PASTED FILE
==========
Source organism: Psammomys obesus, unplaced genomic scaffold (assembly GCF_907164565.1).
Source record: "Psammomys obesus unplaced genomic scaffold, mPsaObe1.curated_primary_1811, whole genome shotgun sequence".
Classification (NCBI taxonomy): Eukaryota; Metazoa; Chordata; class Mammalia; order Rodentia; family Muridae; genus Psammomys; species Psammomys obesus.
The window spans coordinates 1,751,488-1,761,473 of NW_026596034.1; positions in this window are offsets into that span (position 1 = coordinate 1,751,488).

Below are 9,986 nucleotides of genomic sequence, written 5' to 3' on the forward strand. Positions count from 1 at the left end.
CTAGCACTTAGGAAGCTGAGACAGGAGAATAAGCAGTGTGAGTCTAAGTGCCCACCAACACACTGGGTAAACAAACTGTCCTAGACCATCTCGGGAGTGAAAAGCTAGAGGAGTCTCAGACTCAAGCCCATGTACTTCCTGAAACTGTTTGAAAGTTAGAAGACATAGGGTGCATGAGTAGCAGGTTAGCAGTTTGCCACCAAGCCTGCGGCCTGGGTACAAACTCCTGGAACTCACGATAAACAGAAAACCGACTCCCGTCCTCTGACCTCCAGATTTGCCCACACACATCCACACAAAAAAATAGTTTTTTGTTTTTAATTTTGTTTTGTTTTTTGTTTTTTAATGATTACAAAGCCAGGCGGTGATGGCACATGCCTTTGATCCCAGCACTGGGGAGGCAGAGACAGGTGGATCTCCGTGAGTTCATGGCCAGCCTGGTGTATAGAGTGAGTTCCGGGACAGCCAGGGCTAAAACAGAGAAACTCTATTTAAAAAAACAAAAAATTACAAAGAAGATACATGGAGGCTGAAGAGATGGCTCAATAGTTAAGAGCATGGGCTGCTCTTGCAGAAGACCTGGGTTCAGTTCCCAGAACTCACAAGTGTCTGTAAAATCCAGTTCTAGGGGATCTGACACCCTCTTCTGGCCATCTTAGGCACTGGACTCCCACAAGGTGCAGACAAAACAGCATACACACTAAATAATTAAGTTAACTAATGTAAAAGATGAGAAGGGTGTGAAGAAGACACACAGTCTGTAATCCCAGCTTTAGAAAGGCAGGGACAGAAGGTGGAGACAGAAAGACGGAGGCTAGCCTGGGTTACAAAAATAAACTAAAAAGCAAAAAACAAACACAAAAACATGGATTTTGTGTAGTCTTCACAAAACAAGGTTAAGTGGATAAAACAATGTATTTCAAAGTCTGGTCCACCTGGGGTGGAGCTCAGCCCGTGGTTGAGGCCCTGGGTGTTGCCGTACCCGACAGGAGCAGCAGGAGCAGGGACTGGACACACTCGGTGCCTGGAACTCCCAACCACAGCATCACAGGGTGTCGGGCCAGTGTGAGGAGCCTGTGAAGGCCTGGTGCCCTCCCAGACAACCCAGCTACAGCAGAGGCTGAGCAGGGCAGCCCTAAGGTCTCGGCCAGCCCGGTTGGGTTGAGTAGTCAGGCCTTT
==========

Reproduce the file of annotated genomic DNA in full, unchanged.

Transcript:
Source organism: Psammomys obesus, unplaced genomic scaffold (assembly GCF_907164565.1).
Source record: "Psammomys obesus unplaced genomic scaffold, mPsaObe1.curated_primary_1811, whole genome shotgun sequence".
Classification (NCBI taxonomy): Eukaryota; Metazoa; Chordata; class Mammalia; order Rodentia; family Muridae; genus Psammomys; species Psammomys obesus.
The window spans coordinates 1,751,488-1,761,473 of NW_026596034.1; positions in this window are offsets into that span (position 1 = coordinate 1,751,488).

Below are 9,986 nucleotides of genomic sequence, written 5' to 3' on the forward strand. Positions count from 1 at the left end.
CTAGCACTTAGGAAGCTGAGACAGGAGAATAAGCAGTGTGAGTCTAAGTGCCCACCAACACACTGGGTAAACAAACTGTCCTAGACCATCTCGGGAGTGAAAAGCTAGAGGAGTCTCAGACTCAAGCCCATGTACTTCCTGAAACTGTTTGAAAGTTAGAAGACATAGGGTGCATGAGTAGCAGGTTAGCAGTTTGCCACCAAGCCTGCGGCCTGGGTACAAACTCCTGGAACTCACGATAAACAGAAAACCGACTCCCGTCCTCTGACCTCCAGATTTGCCCACACACATCCACACAAAAAAATAGTTTTTTGTTTTTAATTTTGTTTTGTTTTTTGTTTTTTAATGATTACAAAGCCAGGCGGTGATGGCACATGCCTTTGATCCCAGCACTGGGGAGGCAGAGACAGGTGGATCTCCGTGAGTTCATGGCCAGCCTGGTGTATAGAGTGAGTTCCGGGACAGCCAGGGCTAAAACAGAGAAACTCTATTTAAAAAAACAAAAAATTACAAAGAAGATACATGGAGGCTGAAGAGATGGCTCAATAGTTAAGAGCATGGGCTGCTCTTGCAGAAGACCTGGGTTCAGTTCCCAGAACTCACAAGTGTCTGTAAAATCCAGTTCTAGGGGATCTGACACCCTCTTCTGGCCATCTTAGGCACTGGACTCCCACAAGGTGCAGACAAAACAGCATACACACTAAATAATTAAGTTAACTAATGTAAAAGATGAGAAGGGTGTGAAGAAGACACACAGTCTGTAATCCCAGCTTTAGAAAGGCAGGGACAGAAGGTGGAGACAGAAAGACGGAGGCTAGCCTGGGTTACAAAAATAAACTAAAAAGCAAAAAACAAACACAAAAACATGGATTTTGTGTAGTCTTCACAAAACAAGGTTAAGTGGATAAAACAATGTATTTCAAAGTCTGGTCCACCTGGGGTGGAGCTCAGCCCGTGGTTGAGGCCCTGGGTGTTGCCGTACCCGACAGGAGCAGCAGGAGCAGGGACTGGACACACTCGGTGCCTGGAACTCCCAACCACAGCATCACAGGGTGTCGGGCCAGTGTGAGGAGCCTGTGAAGGCCTGGTGCCCTCCCAGACAACCCAGCTACAGCAGAGGCTGAGCAGGGCAGCCCTAAGGTCTCGGCCAGCCCGGTTGGGTTGAGTAGTCAGGCCTTT